Tuesday, August 12, 2014
Thousands of Kurdish Yezidis remain trapped atop Mount Sinjar, and on Sunday evening, Britain's Royal Air Force was forced to abort an aid drop amid fears that the thousands below could be injured. Here, The Takeaway examines what it takes to make humanitarian missions successful.
Wednesday, October 16, 2013
Jessica Alexander talks about life as a foreign aid worker. She arrived in Rwanda in the aftermath of the 1994 genocide as an idealistic intern, but the experience in the field was messy, chaotic, and difficult—but she was hooked. Her memoir Chasing Chaos: My Decade In and Out of Humanitarian Aid traces her personal journey from naïve newcomer to critical realist.
Thursday, June 20, 2013
Award-winning Haitian-born filmmaker Raoul Peck discusses the challenging, colossal rebuilding efforts in post-earthquake Haiti. His film “Fatal Assistance” is an indictment of the international community’s post-disaster idealism and looks at the complexity of the reconstruction process, the impact of worldwide humanitarian and development aid, and reveals the failures. “Fatal Assistance” is playing at Film Society of Lincoln Center's Elinor Bunin Munroe Film Center June 19, at 6:30, and at IFC Center June 20, at 7:00 pm, as part of the Human Rights Watch Film Festival.
Tuesday, January 31, 2012
Michael Neuman explores the practical realities of conducting humanitarian negotiations in complex situations. He’s the editor of Humanitarian Negotiations Revealed: The MSF Experience, published on the occasion of the 40th anniversary of the international medical humanitarian organization Doctors Without Borders/Médecins Sans Frontières (MSF), which addresses the evolution of humanitarian goals, the resistance to these goals, and the political arrangements that overcame (or failed to) this resistance.
Thursday, August 25, 2011
Rye Barcott talks about being both a Marine and a humanitarian. He started Carolina for Kibera (CFK), a non-governmental organization focused on developing a new generation of leaders from within Kibera, one of Africa's largest slums, in Nairobi, Kenya. In It Happened On the Way to War: A Marine's Path to Peace, he gives an account of his experience in the Marines, serving as a human intelligence officer in Iraq, Bosnia, and the Horn of Africa, as well as his work in humanitarian service.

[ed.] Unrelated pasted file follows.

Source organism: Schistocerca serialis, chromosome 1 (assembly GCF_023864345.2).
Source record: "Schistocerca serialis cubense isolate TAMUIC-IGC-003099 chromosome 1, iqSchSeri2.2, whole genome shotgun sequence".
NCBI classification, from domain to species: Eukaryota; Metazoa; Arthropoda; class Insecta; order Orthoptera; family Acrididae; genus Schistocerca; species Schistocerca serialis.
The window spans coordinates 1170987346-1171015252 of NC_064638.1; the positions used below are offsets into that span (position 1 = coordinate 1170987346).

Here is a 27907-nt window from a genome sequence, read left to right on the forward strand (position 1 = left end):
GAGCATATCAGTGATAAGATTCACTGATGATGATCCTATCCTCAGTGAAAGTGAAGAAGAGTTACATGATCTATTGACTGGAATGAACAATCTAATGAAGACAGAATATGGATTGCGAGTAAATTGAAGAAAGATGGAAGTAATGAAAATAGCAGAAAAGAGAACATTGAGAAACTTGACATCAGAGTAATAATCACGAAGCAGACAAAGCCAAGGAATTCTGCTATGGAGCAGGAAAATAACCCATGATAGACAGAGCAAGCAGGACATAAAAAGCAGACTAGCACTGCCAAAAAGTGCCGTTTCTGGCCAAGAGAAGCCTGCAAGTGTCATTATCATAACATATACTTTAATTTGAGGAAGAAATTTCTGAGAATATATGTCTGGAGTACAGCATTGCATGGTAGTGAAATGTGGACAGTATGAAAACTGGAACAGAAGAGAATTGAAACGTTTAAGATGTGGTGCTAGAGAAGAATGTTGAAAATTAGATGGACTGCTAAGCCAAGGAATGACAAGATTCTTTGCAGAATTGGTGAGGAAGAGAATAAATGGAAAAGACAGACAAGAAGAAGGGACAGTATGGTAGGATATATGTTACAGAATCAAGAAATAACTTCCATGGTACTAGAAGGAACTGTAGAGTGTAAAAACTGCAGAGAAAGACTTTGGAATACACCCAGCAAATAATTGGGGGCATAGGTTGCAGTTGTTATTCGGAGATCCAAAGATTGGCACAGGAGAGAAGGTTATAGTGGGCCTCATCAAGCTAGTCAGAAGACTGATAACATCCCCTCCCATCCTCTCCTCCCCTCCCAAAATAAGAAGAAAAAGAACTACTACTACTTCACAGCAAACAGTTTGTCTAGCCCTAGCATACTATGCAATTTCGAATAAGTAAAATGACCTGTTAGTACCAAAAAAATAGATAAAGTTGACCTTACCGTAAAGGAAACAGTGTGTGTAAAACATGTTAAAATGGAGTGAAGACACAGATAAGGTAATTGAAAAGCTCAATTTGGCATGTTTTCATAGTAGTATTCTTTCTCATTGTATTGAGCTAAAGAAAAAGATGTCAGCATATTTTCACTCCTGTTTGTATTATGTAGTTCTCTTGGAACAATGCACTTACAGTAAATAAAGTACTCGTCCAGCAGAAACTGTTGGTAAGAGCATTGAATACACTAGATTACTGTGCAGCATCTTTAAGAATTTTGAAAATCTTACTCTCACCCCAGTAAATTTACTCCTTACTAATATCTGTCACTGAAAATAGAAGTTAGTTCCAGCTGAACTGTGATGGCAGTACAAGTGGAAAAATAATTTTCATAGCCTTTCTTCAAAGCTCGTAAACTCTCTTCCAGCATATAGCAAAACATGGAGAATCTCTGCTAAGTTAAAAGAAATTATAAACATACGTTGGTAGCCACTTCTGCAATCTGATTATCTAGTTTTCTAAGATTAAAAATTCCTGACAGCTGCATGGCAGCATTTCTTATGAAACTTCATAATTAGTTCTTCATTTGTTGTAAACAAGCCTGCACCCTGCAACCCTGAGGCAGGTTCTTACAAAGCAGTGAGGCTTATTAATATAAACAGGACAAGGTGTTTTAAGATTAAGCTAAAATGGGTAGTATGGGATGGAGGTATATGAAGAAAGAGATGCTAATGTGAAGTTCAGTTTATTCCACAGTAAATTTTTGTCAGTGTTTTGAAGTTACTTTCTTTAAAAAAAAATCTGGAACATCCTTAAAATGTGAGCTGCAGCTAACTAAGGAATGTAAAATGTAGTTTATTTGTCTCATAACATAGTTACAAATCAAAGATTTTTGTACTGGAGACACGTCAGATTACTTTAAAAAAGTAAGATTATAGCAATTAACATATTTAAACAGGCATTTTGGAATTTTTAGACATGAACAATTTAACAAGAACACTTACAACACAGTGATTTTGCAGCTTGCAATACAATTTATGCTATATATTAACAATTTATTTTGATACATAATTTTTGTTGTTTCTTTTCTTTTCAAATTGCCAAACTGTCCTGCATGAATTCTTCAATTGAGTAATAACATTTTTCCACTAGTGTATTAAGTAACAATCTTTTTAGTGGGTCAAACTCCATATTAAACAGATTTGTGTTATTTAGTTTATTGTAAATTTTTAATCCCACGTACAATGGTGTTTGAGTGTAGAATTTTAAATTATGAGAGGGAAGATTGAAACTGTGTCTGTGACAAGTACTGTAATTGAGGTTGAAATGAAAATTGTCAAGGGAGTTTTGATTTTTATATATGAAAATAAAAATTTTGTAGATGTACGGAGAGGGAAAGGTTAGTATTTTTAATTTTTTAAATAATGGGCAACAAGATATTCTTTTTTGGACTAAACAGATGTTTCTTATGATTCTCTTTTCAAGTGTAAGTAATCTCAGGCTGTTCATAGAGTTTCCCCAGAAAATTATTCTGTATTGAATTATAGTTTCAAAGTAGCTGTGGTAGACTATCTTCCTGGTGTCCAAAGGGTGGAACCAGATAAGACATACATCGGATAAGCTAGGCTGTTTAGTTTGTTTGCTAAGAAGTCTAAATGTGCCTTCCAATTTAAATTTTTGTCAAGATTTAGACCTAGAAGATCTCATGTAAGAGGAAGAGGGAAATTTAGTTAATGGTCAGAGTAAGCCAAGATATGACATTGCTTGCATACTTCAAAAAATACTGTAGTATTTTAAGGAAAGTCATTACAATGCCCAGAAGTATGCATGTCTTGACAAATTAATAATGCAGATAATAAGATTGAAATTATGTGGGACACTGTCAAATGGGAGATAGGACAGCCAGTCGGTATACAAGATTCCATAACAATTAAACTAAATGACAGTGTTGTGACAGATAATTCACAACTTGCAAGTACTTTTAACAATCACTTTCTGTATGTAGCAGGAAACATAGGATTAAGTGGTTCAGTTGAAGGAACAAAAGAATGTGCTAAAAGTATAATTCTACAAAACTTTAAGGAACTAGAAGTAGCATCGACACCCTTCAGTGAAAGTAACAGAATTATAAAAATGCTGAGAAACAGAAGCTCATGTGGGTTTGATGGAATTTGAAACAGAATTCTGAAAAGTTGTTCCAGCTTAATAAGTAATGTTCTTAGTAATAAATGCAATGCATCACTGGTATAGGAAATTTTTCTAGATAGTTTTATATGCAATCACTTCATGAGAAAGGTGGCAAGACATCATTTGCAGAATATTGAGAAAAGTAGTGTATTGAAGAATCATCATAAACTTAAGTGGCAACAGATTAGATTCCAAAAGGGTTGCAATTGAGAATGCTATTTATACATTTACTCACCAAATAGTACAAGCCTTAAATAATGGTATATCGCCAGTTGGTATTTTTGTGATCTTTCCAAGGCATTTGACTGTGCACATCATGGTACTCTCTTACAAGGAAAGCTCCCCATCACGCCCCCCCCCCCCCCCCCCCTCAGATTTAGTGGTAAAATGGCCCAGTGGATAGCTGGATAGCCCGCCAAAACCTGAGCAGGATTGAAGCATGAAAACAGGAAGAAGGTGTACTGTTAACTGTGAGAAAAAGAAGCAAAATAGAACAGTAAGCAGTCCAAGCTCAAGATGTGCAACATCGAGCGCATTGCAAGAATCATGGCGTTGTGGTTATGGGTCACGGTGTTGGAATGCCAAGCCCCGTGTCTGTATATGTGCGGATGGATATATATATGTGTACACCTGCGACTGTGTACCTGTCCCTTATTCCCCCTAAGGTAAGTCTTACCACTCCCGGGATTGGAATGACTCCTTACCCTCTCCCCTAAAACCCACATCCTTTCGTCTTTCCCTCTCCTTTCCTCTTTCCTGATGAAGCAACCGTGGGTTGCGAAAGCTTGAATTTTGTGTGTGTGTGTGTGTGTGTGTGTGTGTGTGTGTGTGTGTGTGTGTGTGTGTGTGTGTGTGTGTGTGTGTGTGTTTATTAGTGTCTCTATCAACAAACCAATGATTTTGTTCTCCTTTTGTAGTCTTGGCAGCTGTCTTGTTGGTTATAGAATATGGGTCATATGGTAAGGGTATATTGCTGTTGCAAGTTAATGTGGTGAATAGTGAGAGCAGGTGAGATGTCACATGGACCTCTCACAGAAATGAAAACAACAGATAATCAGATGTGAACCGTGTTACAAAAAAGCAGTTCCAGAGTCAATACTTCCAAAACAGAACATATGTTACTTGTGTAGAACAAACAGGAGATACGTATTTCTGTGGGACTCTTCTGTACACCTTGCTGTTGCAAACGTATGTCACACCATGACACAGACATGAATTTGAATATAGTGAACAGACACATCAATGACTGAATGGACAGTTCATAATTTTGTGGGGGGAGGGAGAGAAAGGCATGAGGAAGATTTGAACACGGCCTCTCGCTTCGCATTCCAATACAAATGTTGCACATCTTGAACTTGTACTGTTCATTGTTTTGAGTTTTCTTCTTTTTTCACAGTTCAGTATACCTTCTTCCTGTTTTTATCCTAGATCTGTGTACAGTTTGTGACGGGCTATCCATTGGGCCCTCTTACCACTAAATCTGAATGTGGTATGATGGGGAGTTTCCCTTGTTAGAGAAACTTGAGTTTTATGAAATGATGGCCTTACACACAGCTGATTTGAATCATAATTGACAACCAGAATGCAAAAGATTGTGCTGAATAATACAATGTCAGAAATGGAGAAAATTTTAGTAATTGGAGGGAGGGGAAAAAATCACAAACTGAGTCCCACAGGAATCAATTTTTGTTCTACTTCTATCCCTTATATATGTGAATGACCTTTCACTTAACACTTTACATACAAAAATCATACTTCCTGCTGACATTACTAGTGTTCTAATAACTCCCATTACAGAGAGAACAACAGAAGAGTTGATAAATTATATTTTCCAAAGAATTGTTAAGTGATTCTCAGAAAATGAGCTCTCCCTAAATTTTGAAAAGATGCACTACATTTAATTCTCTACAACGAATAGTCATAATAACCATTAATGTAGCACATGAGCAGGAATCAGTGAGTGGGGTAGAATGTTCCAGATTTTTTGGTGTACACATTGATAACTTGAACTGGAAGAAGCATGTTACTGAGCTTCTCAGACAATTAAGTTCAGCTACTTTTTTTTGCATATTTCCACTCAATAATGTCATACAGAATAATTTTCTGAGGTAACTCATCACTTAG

Wednesday, July 27, 2011
John Hockenberry went to Somalia in 1992. Hunger, armed Islamists, and drought were taking a heavy toll on the country — just like they are now. In his latest video, Hockenberry talks about the experience, and how news of famine and difficult challenges to delivery of aid in recent weeks sounds far too familiar in a country still desperate for help, and plagued by those who undermine it.
Tuesday, July 19, 2011
Filmmaker Alison Thompson describes her journey as a volunteer—from her first real introduction to disaster relief after 9/11 to her efforts in Haiti, where she helped create and run, with Sean Penn, a displaced-person camp and field hospital for more than 65,000 Haitians who lost their homes in the 2010 earthquake. In The Third Wave: A Volunteer Story, she provides an inside glimpse into what really happens on the ground after a disaster—and a road map for what anyone can do to help.
Friday, July 08, 2011
Nearly 12 million people in Africa are facing the worst drought the continent has seen in 60 years. Along with water shortages, come food shortages — and as people desperate for food become refugees, aid groups are calling for a wide-ranging effort to tackle the problem. New York Times columnist Nicholas Kristof joins the show to talk about the challenges facing the region most severely impacted, and the aid groups trying to provide relief.
Wednesday, May 11, 2011
A United Nations Security Council Resolution sanctioned military intervention in Libya to safeguard civilians from attacks led by Libyan leader Moammar Gadhafi. But now reports of cluster bombs, sea and land mines, and deaths from aerial bombing has the U.N. Office for the Coordination of Humanitarian Affairs concerned that the toll on civilians might be too great. The agency has called for a weapons' pause to allow humanitarian supplies and investigators safely into the country.
Tuesday, April 12, 2011
Eric Greitens, a Rhodes Scholar and Navy SEAL, talks about his volunteer and aid work, and his experiences leading US Marines in Iraq, as well as his work with severely wounded and disabled veterans. He shares his story of service as both a humanitarian and a soldier in his memoir The Heart and the Fist.